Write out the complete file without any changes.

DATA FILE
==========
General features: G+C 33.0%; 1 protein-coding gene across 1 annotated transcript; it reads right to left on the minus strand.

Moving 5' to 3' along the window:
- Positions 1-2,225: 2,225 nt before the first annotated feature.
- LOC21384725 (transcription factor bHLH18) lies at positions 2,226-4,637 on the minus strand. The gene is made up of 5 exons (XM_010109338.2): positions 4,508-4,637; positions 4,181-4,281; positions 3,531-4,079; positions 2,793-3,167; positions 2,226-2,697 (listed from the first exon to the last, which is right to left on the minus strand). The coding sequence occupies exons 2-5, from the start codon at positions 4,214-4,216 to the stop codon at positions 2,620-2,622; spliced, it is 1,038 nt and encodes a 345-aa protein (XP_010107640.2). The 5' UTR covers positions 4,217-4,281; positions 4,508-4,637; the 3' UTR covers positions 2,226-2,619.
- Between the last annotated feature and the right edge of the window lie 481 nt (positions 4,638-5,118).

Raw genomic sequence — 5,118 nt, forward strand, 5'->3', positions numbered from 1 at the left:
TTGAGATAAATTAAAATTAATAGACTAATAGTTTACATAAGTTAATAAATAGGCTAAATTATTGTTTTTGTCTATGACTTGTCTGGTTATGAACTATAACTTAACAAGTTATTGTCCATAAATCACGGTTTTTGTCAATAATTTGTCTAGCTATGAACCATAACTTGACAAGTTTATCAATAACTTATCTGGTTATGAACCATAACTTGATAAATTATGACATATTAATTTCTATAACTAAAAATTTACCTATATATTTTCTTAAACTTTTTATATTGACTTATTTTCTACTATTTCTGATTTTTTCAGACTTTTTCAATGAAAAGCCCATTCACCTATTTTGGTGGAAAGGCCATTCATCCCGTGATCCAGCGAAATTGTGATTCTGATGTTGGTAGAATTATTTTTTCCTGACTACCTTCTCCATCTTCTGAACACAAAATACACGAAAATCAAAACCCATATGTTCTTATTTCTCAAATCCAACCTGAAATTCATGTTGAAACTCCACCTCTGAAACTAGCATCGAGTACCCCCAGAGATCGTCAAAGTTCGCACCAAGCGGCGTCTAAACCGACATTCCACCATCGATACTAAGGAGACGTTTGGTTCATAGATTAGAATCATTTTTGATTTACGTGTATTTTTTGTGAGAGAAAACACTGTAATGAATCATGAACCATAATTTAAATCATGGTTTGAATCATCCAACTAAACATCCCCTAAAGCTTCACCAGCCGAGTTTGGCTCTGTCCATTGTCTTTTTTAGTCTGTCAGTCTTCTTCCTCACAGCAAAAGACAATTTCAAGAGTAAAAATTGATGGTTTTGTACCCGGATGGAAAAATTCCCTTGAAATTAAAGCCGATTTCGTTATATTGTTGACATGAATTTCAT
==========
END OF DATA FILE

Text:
General features: G+C 33.0%; 1 protein-coding gene across 1 annotated transcript; it reads right to left on the minus strand.

Moving 5' to 3' along the window:
- Positions 1-2,225: 2,225 nt before the first annotated feature.
- LOC21384725 (transcription factor bHLH18) lies at positions 2,226-4,637 on the minus strand. The gene is made up of 5 exons (XM_010109338.2): positions 4,508-4,637; positions 4,181-4,281; positions 3,531-4,079; positions 2,793-3,167; positions 2,226-2,697 (listed from the first exon to the last, which is right to left on the minus strand). The coding sequence occupies exons 2-5, from the start codon at positions 4,214-4,216 to the stop codon at positions 2,620-2,622; spliced, it is 1,038 nt and encodes a 345-aa protein (XP_010107640.2). The 5' UTR covers positions 4,217-4,281; positions 4,508-4,637; the 3' UTR covers positions 2,226-2,619.
- Between the last annotated feature and the right edge of the window lie 481 nt (positions 4,638-5,118).

Raw genomic sequence — 5,118 nt, forward strand, 5'->3', positions numbered from 1 at the left:
TTGAGATAAATTAAAATTAATAGACTAATAGTTTACATAAGTTAATAAATAGGCTAAATTATTGTTTTTGTCTATGACTTGTCTGGTTATGAACTATAACTTAACAAGTTATTGTCCATAAATCACGGTTTTTGTCAATAATTTGTCTAGCTATGAACCATAACTTGACAAGTTTATCAATAACTTATCTGGTTATGAACCATAACTTGATAAATTATGACATATTAATTTCTATAACTAAAAATTTACCTATATATTTTCTTAAACTTTTTATATTGACTTATTTTCTACTATTTCTGATTTTTTCAGACTTTTTCAATGAAAAGCCCATTCACCTATTTTGGTGGAAAGGCCATTCATCCCGTGATCCAGCGAAATTGTGATTCTGATGTTGGTAGAATTATTTTTTCCTGACTACCTTCTCCATCTTCTGAACACAAAATACACGAAAATCAAAACCCATATGTTCTTATTTCTCAAATCCAACCTGAAATTCATGTTGAAACTCCACCTCTGAAACTAGCATCGAGTACCCCCAGAGATCGTCAAAGTTCGCACCAAGCGGCGTCTAAACCGACATTCCACCATCGATACTAAGGAGACGTTTGGTTCATAGATTAGAATCATTTTTGATTTACGTGTATTTTTTGTGAGAGAAAACACTGTAATGAATCATGAACCATAATTTAAATCATGGTTTGAATCATCCAACTAAACATCCCCTAAAGCTTCACCAGCCGAGTTTGGCTCTGTCCATTGTCTTTTTTAGTCTGTCAGTCTTCTTCCTCACAGCAAAAGACAATTTCAAGAGTAAAAATTGATGGTTTTGTACCCGGATGGAAAAATTCCCTTGAAATTAAAGCCGATTTCGTTATATTGTTGACATGAATTTCAT